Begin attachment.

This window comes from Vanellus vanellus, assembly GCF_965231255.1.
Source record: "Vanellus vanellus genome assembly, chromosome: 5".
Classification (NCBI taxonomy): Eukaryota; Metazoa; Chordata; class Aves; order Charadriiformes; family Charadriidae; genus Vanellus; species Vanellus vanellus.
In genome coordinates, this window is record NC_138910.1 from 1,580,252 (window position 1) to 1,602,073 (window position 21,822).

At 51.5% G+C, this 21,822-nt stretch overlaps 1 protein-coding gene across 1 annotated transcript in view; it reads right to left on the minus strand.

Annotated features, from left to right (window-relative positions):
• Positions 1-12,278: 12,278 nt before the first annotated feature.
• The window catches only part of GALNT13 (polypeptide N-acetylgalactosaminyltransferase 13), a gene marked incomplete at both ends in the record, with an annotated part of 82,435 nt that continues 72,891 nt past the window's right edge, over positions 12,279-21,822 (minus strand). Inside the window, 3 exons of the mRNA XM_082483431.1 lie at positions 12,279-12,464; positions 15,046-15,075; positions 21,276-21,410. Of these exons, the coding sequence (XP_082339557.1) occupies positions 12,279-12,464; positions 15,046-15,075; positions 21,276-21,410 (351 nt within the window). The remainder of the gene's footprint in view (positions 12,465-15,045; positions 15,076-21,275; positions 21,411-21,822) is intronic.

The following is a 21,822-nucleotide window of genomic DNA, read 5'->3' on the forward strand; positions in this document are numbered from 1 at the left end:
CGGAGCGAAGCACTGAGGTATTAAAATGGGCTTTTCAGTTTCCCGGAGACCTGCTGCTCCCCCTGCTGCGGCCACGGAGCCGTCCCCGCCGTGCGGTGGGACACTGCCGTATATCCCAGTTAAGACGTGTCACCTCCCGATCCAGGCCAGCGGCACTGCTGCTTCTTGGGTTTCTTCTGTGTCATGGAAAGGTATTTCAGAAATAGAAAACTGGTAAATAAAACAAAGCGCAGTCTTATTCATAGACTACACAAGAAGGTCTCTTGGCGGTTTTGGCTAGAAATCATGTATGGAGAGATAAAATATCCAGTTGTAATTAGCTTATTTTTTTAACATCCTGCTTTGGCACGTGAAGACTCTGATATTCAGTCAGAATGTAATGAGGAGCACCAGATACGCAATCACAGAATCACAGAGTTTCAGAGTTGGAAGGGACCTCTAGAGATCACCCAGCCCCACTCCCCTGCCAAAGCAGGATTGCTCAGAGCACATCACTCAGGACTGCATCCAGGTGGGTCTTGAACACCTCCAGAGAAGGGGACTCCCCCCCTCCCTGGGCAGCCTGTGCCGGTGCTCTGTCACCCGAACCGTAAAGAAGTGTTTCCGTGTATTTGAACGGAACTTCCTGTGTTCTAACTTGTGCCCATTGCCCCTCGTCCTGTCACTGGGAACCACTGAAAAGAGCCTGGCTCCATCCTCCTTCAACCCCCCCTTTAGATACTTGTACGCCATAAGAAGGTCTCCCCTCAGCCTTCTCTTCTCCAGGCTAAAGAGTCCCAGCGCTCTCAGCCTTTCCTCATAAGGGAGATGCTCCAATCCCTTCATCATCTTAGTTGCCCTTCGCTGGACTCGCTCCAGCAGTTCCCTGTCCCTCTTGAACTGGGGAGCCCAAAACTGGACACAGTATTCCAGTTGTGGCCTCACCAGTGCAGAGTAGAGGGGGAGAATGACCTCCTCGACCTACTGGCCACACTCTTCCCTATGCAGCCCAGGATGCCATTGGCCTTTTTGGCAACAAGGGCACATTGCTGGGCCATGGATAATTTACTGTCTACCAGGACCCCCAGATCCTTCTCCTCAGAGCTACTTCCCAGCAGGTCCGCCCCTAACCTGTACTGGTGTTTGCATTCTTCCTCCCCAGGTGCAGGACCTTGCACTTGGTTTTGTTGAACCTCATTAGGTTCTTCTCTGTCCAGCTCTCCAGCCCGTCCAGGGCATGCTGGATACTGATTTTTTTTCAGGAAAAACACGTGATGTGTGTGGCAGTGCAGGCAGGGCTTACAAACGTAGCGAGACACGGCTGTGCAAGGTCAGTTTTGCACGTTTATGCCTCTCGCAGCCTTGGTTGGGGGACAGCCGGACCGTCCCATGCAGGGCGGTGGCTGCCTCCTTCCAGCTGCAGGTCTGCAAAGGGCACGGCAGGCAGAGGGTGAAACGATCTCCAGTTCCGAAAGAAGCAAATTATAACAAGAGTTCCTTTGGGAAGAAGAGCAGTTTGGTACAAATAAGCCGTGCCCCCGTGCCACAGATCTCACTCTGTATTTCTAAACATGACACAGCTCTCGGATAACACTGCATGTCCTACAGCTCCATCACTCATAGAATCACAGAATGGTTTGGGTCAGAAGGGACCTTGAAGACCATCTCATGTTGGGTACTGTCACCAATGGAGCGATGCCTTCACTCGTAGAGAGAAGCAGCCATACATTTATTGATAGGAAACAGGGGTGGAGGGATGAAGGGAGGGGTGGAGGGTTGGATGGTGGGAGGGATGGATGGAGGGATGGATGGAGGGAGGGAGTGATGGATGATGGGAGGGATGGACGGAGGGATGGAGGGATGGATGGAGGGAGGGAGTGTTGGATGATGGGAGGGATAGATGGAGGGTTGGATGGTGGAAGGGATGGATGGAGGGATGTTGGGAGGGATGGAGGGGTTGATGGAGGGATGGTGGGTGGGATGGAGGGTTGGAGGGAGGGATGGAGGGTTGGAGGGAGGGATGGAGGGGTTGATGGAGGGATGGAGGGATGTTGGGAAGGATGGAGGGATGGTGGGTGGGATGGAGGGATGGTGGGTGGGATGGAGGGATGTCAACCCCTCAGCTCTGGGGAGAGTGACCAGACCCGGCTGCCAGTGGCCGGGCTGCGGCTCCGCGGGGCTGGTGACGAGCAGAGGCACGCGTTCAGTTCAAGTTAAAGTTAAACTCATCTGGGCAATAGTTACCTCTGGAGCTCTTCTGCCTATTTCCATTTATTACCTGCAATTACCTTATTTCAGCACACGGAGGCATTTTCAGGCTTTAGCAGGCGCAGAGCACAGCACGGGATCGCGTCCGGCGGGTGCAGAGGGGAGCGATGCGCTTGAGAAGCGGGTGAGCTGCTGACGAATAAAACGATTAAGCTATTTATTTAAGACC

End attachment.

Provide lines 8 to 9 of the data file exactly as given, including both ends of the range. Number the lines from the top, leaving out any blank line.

• The window catches only part of GALNT13 (polypeptide N-acetylgalactosaminyltransferase 13), a gene marked incomplete at both ends in the record, with an annotated part of 82,435 nt that continues 72,891 nt past the window's right edge, over positions 12,279-21,822 (minus strand). Inside the window, 3 exons of the mRNA XM_082483431.1 lie at positions 12,279-12,464; positions 15,046-15,075; positions 21,276-21,410. Of these exons, the coding sequence (XP_082339557.1) occupies positions 12,279-12,464; positions 15,046-15,075; positions 21,276-21,410 (351 nt within the window). The remainder of the gene's footprint in view (positions 12,465-15,045; positions 15,076-21,275; positions 21,411-21,822) is intronic.

The following is a 21,822-nucleotide window of genomic DNA, read 5'->3' on the forward strand; positions in this document are numbered from 1 at the left end: